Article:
The glymphatic system, a hypothesized brain waste clearance mechanism developed in 2012, gets its name from glia and lymphatic. It proposes that neurotoxic products like beta-amyloid are flushed out of the brain during sleep via aquaporin-4 water channels in astrocytes (Jessen, 2015). These channels drain to the lymph nodes which can then lead to the liver for further detoxification or to the kidneys for excretion.
12. Energy in motion: exercise
We are a reflection of the ever-changing universe; it's in our nature to move. Sitting is being called the new smoking.
Lifting weights boosts metabolism, increases the number of mitochondria in the muscles which buffers against apoptosis, and allows us to burn more calories when we're at rest.
Cardio increases our range of mobility, makes us sweat, helps our gut microbiota, and can mobilize the g/lymphatic systems.
13. Feedback loops naturally seek alignment
The body has innate wisdom. Symptoms offer us signals and invitations to heal imbalance in our lives, whether that's spiritually, mentally, physically, emotionally, nutritionally, or interpersonally. In the existing medical model, many symptoms are masked with pills and surgeries, which don't solve the root cause of the problem. Drugs can offer a quick fix but are not a long-term solution. Eventually our bodies compensate, become tolerant of the drug, or develop new side effects and problems. The aphorism "What got us here won't get us there" comes to mind.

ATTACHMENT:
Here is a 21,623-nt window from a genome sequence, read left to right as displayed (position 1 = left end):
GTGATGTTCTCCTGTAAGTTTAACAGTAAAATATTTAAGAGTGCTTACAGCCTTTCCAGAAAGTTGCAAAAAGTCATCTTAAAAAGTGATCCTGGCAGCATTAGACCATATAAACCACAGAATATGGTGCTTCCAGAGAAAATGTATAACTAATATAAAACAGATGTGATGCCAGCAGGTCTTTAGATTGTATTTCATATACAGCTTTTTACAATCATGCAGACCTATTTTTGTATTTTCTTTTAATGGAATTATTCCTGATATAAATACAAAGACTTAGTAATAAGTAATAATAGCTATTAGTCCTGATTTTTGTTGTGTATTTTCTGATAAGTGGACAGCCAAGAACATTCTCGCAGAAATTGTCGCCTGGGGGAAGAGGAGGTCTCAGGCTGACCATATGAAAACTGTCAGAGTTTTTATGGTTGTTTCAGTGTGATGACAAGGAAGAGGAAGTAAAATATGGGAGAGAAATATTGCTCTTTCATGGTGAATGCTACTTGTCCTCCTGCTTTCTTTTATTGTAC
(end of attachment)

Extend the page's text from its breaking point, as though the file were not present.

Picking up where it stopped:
14. Cooperation is selected for
We live in social and connected ecosystems; this applies to brains, forests, and societies.
In the brain, neurons that don't communicate become isolated and die.
Socially, we stigmatize self-dealing behavior. Resource-grabbing individualists are eventually shunned and not helped when they're in trouble.